Florida’s prisons hope pay boost will help fill hundreds of vacancies

Florida DOC faces staffing shortages
Published: Aug. 2, 2022 at 5:46 PM EDT|Updated: Aug. 2, 2022 at 6:49 PM EDT
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TALLAHASSEE, Fla. (WCTV) - Florida’s prisons, like almost everywhere else, are feeling the pinch of a labor shortage.

The Department of Corrections is now boosting pay to correctional officers and offering other incentives, in hopes of filling their ranks.

The state legislature approved the pay raise earlier this year, after the pandemic era burnout left major gaps in facilities across the state.

“Being a correctional officer is a very noble profession,” Wakulla Correctional Institution Warden Paul Allen said.

Allen hopes calls to service can spark a wave of new recruits at WCI, which has plenty of open jobs they are desperate to fill. The workers there are working mandated overtime to keep operations going.

“It puts a burden on our staff and puts a lot of stress on them and their families because they’re asked to work extended shifts,” Allen said.

He said WCI has roughly 270 vacancies, with a current staff of about 540.

“We’ve closed some of our dormitories and we’ve closed the work camp, so that basically offsets the vacant positions,” Allen said.

A recently built sign off Woodville Highway now represents what recruiters believe is a game changer, announcing that correctional officers start at 20 dollars an hour, with a minimum salary bump of close to $8,000 in just one year.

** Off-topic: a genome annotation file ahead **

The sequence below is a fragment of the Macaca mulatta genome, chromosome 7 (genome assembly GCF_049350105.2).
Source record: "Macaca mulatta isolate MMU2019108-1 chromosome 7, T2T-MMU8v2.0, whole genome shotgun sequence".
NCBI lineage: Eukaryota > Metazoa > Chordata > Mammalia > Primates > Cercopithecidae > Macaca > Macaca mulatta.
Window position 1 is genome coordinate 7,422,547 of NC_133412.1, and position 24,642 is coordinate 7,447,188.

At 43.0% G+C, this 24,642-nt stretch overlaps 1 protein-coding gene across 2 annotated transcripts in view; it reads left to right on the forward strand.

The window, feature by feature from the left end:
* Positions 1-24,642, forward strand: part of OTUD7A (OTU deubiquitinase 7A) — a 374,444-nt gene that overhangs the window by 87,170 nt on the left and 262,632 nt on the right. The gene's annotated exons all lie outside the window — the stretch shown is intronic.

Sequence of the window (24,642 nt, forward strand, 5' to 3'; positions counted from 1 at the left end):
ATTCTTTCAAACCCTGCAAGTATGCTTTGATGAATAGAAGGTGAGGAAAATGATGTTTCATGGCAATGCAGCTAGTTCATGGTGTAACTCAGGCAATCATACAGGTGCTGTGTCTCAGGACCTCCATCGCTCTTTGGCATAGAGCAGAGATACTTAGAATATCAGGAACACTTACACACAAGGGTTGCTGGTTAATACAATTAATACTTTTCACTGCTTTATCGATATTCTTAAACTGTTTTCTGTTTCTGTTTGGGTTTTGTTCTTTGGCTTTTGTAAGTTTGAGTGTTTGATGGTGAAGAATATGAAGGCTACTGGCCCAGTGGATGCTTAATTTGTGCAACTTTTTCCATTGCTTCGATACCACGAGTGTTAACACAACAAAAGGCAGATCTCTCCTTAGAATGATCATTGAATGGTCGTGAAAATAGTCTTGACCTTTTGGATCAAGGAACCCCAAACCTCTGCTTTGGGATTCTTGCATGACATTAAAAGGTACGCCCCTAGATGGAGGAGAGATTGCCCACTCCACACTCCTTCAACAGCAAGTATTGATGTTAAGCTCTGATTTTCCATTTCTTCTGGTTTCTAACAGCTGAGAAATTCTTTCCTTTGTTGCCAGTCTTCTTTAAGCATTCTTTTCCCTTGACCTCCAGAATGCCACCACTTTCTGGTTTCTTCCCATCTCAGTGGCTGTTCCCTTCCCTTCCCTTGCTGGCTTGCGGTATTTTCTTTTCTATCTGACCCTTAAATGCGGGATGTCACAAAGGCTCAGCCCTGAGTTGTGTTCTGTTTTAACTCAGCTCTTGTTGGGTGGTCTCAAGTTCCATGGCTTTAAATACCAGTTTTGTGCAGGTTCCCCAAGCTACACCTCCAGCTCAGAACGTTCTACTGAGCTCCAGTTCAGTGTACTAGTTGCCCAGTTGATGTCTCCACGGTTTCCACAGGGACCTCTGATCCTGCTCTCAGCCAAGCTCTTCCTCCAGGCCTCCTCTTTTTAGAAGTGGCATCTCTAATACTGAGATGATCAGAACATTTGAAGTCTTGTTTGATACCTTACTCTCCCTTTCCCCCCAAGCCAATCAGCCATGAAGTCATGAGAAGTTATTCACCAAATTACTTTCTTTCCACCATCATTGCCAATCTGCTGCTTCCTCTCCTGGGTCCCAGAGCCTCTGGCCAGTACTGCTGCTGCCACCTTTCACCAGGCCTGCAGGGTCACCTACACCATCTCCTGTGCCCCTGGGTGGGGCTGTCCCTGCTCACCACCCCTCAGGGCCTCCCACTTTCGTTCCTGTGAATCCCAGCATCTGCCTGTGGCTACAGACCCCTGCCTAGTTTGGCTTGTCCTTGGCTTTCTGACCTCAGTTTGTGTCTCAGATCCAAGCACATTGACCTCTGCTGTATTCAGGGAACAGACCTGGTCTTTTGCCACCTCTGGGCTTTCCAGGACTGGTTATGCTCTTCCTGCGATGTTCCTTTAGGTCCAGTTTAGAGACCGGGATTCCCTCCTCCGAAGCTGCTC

“That $20 an hour is jumping off the page,” Recruitment Officer Kani Johnson said.

Johnson is a recruitment officer, currently touring Big Bend facing the task of filling hundreds of jobs.

“You have the sense of urgency to hit the ground running and to get again that initial contact and maintaining that communication,” Johnson said.

Like other state agencies, FDC touts its health benefits and the same retirement plan as other law enforcement officers.

Allen believes the message is slowly making a difference.

“I’m very convinced this will be improved in the short term, in the last six weeks we’ve hired 25 officers. I see the light at the end of the tunnel per say,” Allen said.

The Department of Corrections estimates other facilities in our are have a 10% or greater vacancy rate.

If you are interested in learning more about the job openings, you can go here.

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